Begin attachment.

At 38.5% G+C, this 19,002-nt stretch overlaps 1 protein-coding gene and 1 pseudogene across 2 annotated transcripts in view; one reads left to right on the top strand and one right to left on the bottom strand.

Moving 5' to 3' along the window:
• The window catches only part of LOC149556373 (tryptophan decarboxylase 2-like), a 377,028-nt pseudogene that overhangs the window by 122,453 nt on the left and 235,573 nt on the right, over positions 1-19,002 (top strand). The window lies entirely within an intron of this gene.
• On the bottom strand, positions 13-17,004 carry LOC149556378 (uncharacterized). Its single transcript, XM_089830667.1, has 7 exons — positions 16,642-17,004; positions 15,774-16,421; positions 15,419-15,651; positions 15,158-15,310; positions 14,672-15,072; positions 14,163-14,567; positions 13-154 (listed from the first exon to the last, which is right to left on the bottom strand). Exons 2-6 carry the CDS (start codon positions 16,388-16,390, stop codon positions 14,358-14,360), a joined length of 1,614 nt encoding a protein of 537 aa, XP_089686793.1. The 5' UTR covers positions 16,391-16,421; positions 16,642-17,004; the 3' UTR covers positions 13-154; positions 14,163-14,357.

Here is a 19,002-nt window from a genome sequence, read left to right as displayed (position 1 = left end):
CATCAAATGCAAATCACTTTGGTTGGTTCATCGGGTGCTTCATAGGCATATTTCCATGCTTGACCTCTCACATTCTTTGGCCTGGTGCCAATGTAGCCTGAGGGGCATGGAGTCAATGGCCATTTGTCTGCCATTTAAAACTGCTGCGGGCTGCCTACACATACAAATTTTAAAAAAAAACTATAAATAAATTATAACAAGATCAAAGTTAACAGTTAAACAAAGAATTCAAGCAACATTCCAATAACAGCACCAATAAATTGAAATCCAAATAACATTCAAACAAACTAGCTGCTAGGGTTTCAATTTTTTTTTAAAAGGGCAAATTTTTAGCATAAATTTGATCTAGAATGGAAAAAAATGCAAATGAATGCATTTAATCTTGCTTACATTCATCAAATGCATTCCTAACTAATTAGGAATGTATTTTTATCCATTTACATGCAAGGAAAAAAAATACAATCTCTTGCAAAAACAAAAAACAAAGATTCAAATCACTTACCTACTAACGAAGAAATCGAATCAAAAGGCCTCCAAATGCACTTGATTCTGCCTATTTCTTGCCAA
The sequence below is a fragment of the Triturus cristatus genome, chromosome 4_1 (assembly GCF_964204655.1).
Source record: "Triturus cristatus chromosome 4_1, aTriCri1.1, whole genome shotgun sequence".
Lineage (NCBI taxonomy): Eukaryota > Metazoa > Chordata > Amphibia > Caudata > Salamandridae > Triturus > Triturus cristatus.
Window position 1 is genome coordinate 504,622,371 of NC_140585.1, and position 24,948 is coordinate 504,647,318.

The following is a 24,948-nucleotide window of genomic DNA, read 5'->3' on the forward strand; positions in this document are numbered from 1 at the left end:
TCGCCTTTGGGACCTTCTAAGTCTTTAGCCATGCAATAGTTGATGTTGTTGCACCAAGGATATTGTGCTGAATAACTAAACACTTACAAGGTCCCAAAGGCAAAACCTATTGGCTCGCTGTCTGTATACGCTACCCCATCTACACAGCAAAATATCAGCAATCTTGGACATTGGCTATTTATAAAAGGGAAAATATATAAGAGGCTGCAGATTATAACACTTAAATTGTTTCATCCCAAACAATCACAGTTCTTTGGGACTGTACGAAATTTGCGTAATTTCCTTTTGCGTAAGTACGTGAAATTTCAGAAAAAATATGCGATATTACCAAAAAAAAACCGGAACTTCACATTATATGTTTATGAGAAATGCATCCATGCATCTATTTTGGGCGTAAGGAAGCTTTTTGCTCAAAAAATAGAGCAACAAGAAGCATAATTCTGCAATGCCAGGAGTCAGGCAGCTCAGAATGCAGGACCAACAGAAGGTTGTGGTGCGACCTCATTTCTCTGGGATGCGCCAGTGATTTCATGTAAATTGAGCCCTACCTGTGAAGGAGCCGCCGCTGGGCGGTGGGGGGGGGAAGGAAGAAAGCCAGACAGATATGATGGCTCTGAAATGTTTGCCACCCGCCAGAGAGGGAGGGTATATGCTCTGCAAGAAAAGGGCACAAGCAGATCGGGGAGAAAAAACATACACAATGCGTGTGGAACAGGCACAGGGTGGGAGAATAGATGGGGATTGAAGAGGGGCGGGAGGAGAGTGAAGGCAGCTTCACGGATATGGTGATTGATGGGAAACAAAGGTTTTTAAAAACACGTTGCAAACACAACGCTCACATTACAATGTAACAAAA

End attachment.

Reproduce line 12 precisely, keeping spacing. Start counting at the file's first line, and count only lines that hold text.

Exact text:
TCGCCTTTGGGACCTTCTAAGTCTTTAGCCATGCAATAGTTGATGTTGTTGCACCAAGGATATTGTGCTGAATAACTAAACACTTACAAGGTCCCAAAGGCAAAACCTATTGGCTCGCTGTCTGTATACGCTACCCCATCTACACAGCAAAATATCAGCAATCTTGGACATTGGCTATTTATAAAAGGGAAAATATATAAGAGGCTGCAGATTATAACACTTAAATTGTTTCATCCCAAACAATCACAGTTCTTTGGGACTGTACGAAATTTGCGTAATTTCCTTTTGCGTAAGTACGTGAAATTTCAGAAAAAATATGCGATATTACCAAAAAAAAACCGGAACTTCACATTATATGTTTATGAGAAATGCATCCATGCATCTATTTTGGGCGTAAGGAAGCTTTTTGCTCAAAAAATAGAGCAACAAGAAGCATAATTCTGCAATGCCAGGAGTCAGGCAGCTCAGAATGCAGGACCAACAGAAGGTTGTGGTGCGACCTCATTTCTCTGGGATGCGCCAGTGATTTCATGTAAATTGAGCCCTACCTGTGAAGGAGCCGCCGCTGGGCGGTGGGGGGGGGAAGGAAGAAAGCCAGACAGATATGATGGCTCTGAAATGTTTGCCACCCGCCAGAGAGGGAGGGTATATGCTCTGCAAGAAAAGGGCACAAGCAGATCGGGGAGAAAAAACATACACAATGCGTGTGGAACAGGCACAGGGTGGGAGAATAGATGGGGATTGAAGAGGGGCGGGAGGAGAGTGAAGGCAGCTTCACGGATATGGTGATTGATGGGAAACAAAGGTTTTTAAAAACACGTTGCAAACACAACGCTCACATTACAATGTAACAAAA